Is the Media Sabotaging the AIPAC Spy Trial?

The Associated Press reported a major victory for defendants in the AIPAC espionage trial on April 17, 2007: “Prosecutors suffered a setback yesterday in their case against two former pro-Israel lobbyists accused of violating the 1917 Espionage Act when a federal judge rejected the government’s proposal for conducting much of the trial in secret.” The presiding judge, T. S. Ellis III underscored the gravity of the situation: “If the prosecution decline[s] to submit any substitutions [for classified evidence] that you would ever make public, then maybe … I have to decide whether to dismiss the indictment, if that’s the case.”

As various elements of the Israel lobby trumpet the ruling as a victory for free speech, it is useful to review not only the involvement of mainstream corporate media in trafficking classified information in the AIPAC espionage case, but also their past record on secret evidence in other high-profile criminal cases.

Mainstream media’s formal legal foray into the AIPAC case was triggered by a government motion. On Feb. 16, 2007, federal prosecutors filed a Classified Intelligence Procedures Act (CIPA) motion with the contents sealed from public view. CIPA is an established process under which courts operate when classified information is expected to be used at trial. In response, defendants Rosen and Weissman filed a sealed motion to strike the CIPA requests and the government’s motion to close the trial.

On March 13, 2007, attorney Jay Ward Brown filed a motion [.pdf] to intervene and argue against the Department of Justice prosecutors’ proposal to “limit public access to classified portions of the trial proceedings.” Brown filed the motion on behalf of elite media clients, including the Newspaper Guild, Communications Workers of America, the Radio-Television News Directors Association, Reuters America LLC, the Society of Professional Journalists, Time Inc., the Washington Post, the Hearst Corp., the Reporters Committee for Freedom of the Press, ABC, the American Society of Newspaper Editors, the Associated Press, Dow Jones & Company, and the Newspaper Association of America. The collective pressure and implicit threat brought to bear on Judge Ellis was implicit in the motion: Any attempt to introduce classified evidence or protect sources and methods with closed proceedings would be widely reported on as Soviet-era secrecy in a kangaroo court.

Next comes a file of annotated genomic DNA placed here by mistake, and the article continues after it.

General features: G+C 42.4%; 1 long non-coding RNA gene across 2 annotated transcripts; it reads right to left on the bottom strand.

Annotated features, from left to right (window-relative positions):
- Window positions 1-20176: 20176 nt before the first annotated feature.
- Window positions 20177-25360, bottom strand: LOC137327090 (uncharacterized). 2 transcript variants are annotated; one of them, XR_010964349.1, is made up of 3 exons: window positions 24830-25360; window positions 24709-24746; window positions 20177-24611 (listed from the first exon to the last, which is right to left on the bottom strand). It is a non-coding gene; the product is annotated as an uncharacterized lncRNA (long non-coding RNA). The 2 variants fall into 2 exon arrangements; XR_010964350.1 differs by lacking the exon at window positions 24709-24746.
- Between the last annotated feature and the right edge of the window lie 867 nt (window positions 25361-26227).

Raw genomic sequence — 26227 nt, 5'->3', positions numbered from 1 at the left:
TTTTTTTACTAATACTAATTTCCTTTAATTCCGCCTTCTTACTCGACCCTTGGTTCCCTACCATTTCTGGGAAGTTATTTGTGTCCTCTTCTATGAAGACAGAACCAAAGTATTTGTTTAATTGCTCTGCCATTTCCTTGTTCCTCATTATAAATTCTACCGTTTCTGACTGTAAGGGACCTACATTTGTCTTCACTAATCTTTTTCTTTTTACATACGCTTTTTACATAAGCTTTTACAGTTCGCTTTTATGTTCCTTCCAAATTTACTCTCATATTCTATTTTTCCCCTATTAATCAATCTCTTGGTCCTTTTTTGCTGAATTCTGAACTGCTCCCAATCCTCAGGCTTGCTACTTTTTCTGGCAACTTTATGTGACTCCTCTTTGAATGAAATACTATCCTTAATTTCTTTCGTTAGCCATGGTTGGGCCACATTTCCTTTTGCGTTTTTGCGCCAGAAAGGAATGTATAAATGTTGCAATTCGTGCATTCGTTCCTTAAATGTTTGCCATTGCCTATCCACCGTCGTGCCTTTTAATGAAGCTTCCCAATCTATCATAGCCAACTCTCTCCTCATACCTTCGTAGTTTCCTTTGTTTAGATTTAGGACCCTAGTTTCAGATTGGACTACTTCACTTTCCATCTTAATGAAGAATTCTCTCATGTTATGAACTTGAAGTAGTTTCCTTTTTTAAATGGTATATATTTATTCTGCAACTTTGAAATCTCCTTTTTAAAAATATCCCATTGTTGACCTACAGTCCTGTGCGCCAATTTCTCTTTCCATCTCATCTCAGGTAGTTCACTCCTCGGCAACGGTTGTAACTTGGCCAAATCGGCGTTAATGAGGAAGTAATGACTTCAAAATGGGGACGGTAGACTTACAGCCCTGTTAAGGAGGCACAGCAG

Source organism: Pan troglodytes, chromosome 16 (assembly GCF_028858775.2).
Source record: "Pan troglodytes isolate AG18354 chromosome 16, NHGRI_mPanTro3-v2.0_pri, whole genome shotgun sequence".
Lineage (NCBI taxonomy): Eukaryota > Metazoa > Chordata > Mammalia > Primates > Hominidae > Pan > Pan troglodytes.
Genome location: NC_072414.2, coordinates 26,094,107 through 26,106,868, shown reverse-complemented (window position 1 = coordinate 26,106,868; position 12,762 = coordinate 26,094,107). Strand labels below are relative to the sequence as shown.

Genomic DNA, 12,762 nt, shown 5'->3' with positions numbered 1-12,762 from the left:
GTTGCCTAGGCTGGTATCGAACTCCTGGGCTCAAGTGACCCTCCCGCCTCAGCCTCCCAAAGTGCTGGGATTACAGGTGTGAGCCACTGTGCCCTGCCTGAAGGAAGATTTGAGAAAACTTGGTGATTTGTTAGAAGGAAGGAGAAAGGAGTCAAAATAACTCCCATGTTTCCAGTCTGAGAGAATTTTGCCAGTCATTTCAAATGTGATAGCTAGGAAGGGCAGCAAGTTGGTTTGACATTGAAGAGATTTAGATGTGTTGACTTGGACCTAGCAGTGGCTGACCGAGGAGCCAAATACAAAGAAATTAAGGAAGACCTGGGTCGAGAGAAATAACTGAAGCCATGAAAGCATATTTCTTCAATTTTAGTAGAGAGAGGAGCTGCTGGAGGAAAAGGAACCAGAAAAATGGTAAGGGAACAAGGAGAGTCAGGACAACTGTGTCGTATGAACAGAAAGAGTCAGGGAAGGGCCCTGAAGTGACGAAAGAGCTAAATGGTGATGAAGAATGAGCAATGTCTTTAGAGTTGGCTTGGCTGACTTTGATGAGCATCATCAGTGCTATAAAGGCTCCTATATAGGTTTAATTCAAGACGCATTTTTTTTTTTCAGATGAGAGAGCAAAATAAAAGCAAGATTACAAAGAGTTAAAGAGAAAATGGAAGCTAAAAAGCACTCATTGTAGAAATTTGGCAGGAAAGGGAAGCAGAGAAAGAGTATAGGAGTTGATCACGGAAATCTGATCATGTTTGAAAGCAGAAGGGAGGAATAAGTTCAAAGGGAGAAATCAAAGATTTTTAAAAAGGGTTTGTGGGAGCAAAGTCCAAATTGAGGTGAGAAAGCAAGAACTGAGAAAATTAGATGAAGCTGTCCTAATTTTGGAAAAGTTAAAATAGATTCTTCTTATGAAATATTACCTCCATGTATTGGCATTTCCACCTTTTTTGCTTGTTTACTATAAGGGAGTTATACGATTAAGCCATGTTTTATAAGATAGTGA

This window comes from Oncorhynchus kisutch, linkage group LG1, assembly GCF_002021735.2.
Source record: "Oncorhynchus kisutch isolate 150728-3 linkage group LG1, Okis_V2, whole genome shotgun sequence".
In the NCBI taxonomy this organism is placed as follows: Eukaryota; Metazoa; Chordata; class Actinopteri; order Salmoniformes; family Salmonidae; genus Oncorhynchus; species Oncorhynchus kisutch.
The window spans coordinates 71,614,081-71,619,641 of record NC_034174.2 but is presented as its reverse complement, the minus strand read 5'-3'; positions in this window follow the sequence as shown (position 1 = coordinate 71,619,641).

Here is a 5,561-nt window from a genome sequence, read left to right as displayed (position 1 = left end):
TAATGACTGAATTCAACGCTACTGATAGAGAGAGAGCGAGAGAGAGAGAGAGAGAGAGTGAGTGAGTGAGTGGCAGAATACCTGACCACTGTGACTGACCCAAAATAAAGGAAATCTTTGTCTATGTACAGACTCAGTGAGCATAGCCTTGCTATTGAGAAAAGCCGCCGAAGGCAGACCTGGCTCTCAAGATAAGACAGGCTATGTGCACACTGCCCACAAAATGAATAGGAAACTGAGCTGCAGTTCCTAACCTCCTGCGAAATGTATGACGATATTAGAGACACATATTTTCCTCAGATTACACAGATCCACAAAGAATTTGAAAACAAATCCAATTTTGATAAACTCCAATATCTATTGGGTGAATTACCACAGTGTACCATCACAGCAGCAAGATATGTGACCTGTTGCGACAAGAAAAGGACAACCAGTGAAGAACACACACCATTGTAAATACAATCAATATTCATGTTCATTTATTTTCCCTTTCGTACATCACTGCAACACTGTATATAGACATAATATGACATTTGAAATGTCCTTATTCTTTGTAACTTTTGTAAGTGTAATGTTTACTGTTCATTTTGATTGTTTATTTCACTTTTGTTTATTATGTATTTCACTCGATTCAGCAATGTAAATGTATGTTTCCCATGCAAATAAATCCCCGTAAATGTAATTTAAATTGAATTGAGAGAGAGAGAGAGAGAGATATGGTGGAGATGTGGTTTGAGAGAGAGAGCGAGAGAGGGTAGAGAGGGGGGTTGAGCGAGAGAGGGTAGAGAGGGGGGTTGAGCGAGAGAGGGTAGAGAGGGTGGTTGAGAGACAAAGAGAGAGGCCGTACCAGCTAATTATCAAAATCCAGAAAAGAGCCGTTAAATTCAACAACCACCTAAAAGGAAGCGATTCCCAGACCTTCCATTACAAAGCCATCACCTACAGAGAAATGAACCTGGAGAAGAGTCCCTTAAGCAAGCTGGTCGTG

Titled an “Emergency Motion for Leave to Intervene,” the filing sought to keep the trial completely open, ostensibly in the interest of press coverage. The motion also subtly expresses mainstream media preconceptions about the trial, stating in the filing the case is worth coverage because of the “unusual factual circumstances that gave rise to their [Rosen and Weissman] indictment” and that the case involves an “unprecedented application of the Espionage Act." The court docket [.pdf] reveals this is only the latest skirmish in a legal battle that has been raging for well over a year and a half, though the trial is scheduled to begin on June 4, 2007.

On the surface this seems to be a triumph of a free press over government secrecy. However, the involvement of the elite media in the AIPAC espionage trial goes far beyond the motion or what they routinely report. A few of the same corporate news outlets filing the motion were willingly used by Weissman and Rosen to disseminate classified information to further AIPAC’s policy objectives. On July 21, 2004, Weissman and Rosen called Washington Post reporter Glenn Kessler to pass information that they said was from “an American intelligence source." That source is now known to be Col. Lawrence Franklin, a DoD employee sentenced to 12 years in prison. The Israel lobbyists were hoping to influence U.S. policy on Iran. In 2003 Rosen relayed classified information to Reuters correspondent Carol Giacomo and Washington Post reporter Michael Dobbs about the contents of confidential drafts of a U.S. presidential directive advocating a more aggressive U.S. posture toward Iran. Dobbs included the classified information in a story two weeks later.